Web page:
Castor Seed Price Weekly Report: Jan 04 – 08, 2016 brings you the weekly report of castor seed price at NCDEX.

Check out the table and the graphical data.

The closing price for last week was Rs. 3726.65/quintal. This week, a decrease in price of castor seed was observed at the end of the week.

In general, a decrease in the price of castor seed was observed compared to previous week.

Price Date Rupees Per Quintal
05 Jan 3673.9
06 Jan 3662.9
07 Jan 3684.8
08 Jan 3651.9

Castor Seed Price Weekly Report: Jan 04 – 08, 2016


Novel Bio-Based Polyols for Flame Retardant Polyurethane Sealants

A sealant is an elastomeric material that allows for 25% to 50% movement. They are used to level, fill gaps, seal holes and provide bonding and protection. Sealants are made by using either silicone or polyurethane.

Polyurethane sealants are formed by reacting an isocyanate component with amines, polyols or other active hydrogen compounds. Some polyurethane sealants are flame retardant where flame retardants such as ammonium polyphosphate are used along with the polymers to obtain the desired character. So far, only specialty polyols polyurethane-joint-sealantlike polycarbonate polyols, polycaprolactone polyols, polybutadiene polyols, and polysulfide polyols have been used to make polyurethane sealants.

Now, Chinese researchers have developed a novel ricinoleic acid based phosphorus and nitrogen-containing flame retardant polyols (FRPE) for polyurethane sealants. The flame retardant polyols were characterized by different characterization techniques.

Flame retardant polyurethane sealants (FR-PUS) were prepared by curing flame retardant polyols with methylene diphenyl diisocyanate (MDI-50). The flame retardant properties of the polyurethane sealants were investigated using limiting oxygen index (LOI), cone calorimeter testing (CCT) and thermogravimetric analysis (TGA).

Results showed that flame retardant polyols could enhance the thermal stability and flame retardancy of polyurethane sealants without adding any other flame retardant.

Now, industries manufacturing polyurethane sealants could produce them in a renewable way which will be environmental friendly.


Sebacic Acid – Unique, Bio-Based Feedstock for Green Polymers: Overview of Interview with Roland Glotzer

Sebacic_acid_3D_ballBio based polymers are those derived from renewable resources and appear to be more environmental friendly than polymers derived from petroleum. Due to their ecological benefits, the production and consumption of biobased polymers are increasing.

Bio based polyamide, also called nylon, is one of the oldest bio based engineering plastics. Most of them are currently derived from castor oil. The key ingredient for the manufacture of bio based polyamide is Sebacic acid derived from castor oil.

In 2012, Arkema acquired Casda Biomaterials, the earliest manufacturer of Sebacic acid in China. Roland Glotzer, who previously headed Arkema Chemicals took control as the CEO of Casda Biomaterials in August 2014.

A 2015 interview with Roland Glotzer gives us an overview of Sebacic acid market.

Some of the key highlights from the interview are discussed below:

  1. Bio based polymers made from Sebacic acid have advantages like excellent flexibility, durability, hydrophobicity and lower melting temperatures.
  2. Sebacic acid currently sells in the range USD 3550 to USD 3700 per ton FOB China, while caprolactam, another raw material for polyamide from petroleum costs around USD 2700 per ton. That is, Sebacic acid based polyamides are costlier. But these Sebacic acid based polyamides could offer better physical and chemical properties such as better flexibility and hydrophobicity. Hence the selection of Sebacic acid as feedstock is based on its performance rather than its cost.
  3. Sebacic acid is widely used in plasticizers where sebacates i.e. esters of Sebacic acid are mainly involved in their manufacture. This is due to the superior low temperature resistance of sebacates compared to phthalate plasticizers. Dibutyl sebacate is widely used in food packaging, while Dimethyl sebacate is used in light stabilizers for cellulose resins, synthetic resins and rubbers.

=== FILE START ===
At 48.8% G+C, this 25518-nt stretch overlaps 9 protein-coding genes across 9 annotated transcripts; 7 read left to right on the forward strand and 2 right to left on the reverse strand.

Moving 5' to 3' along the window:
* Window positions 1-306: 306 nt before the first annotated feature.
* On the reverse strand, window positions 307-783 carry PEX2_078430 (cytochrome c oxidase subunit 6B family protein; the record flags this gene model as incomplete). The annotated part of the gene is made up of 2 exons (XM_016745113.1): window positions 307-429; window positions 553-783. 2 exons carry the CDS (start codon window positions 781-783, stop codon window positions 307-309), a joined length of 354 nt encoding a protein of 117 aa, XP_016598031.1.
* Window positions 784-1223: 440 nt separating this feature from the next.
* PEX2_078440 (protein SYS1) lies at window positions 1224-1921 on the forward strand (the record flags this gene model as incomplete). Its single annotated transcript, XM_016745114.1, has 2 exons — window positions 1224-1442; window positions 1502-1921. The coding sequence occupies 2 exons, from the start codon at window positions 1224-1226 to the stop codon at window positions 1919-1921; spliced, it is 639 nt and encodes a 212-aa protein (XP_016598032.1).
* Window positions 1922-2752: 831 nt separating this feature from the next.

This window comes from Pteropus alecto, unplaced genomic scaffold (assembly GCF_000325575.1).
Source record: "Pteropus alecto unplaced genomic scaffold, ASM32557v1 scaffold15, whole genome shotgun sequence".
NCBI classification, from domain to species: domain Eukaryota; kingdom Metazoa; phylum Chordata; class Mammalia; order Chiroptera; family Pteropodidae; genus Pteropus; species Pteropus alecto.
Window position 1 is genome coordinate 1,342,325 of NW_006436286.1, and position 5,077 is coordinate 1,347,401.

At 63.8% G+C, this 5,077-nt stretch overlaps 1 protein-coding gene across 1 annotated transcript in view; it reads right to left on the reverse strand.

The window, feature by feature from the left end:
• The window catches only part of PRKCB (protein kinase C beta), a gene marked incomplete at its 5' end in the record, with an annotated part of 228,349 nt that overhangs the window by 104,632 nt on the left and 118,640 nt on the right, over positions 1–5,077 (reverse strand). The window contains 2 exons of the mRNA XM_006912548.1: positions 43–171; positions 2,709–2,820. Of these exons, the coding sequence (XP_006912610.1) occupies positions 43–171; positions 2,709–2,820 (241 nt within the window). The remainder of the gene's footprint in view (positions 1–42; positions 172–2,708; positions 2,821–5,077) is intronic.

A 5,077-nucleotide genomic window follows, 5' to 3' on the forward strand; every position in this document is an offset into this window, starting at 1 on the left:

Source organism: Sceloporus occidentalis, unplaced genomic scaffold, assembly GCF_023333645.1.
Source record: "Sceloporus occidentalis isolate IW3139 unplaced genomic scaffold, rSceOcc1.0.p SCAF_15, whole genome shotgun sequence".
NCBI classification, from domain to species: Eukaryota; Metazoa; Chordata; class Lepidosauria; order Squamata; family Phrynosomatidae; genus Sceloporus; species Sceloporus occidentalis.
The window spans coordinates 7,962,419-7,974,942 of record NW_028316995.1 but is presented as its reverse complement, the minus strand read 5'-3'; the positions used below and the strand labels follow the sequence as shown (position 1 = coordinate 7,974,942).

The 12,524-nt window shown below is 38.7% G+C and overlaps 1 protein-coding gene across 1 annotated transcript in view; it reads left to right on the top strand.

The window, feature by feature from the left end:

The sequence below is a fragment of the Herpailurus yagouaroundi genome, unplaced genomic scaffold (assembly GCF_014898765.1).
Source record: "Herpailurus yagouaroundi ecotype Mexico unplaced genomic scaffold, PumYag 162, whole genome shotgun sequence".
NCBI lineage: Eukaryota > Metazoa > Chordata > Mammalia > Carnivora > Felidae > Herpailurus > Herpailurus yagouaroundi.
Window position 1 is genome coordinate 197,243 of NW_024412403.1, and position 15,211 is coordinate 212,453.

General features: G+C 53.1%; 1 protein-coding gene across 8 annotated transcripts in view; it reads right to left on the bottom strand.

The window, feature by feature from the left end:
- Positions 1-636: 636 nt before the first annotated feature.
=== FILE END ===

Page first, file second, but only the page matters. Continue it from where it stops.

4. The current markets for Sebacic acid are in the production of various polymers, esters, as a corrosion inhibitor, as an additive for low temperature lubricants, as a buffering agent in cosmetics.
  5. The future of Sebacic acid and its derivatives market is high. However, the industry also requires sustainable financial results. The key factor is the cost of castor oil. We hope that castor oil would continue to be available in prices affordable by all in the supply chain while also ensuring that Sebacic acid would continue to be cost competitive against other possible substitutes.


Students Mistake Castor Seed for Lychee Seed, Treated for Ricin

Castor-Oil-Seeds2This post has little to do with the castor industry and more with a fascinating aspect of castor seeds – the fact that they look rather cool while at the same time containing ricin.

Came across an interesting news item on this – a bunch of students in Canada mistook castor seeds for lychee seeds and consumed them.

Now, it is not exactly easy to consume castor seeds – they are really tasty, that is for sure – but somehow these lads had consumed them. Thankfully, everything ended well after this mistake was discovered early and the students were treated.

But it once again throws light one of the very few concerns that folks have with the castor crop – its poisonous seeds.

Many times, I ask about this to farmers in India who grow castor and they say that they rarely if ever have heard of any humans eating these by accident and falling ill or worse. In fact, they mention that even animals do not eat them as these are not edible seeds and the animals sense that these seeds are not good. (even if you ingest them accidentally, the ricin takes effect only if you chew and masticate the seeds)

So, overall one can perhaps say that the castor seeds in theory seem to pose some danger but unless used intentionally (and they have been – see here and here), its ricin seems to have done little damage so far.

How the students mistook castor seeds for lychee seeds is a bit intriguing, though I must say the seeds do have some similarities

Castor Seed Images – Image 1 & Image 2

Lychee Seed Images – Image 1 & Image 2

New Disease Resistant Castor Seed to Yield 1800 Kg / hectare


  • The new HCH-6 seeds have been developed by scientists at UAHS, Shivammoga
  • Yield in the case of traditional varieties said to be declining by the year owing to disease
  • Farm trial of new varieties have been completed and the hybrid castor seeds could yield up to 30% higher output
  • They are awaiting official approval for release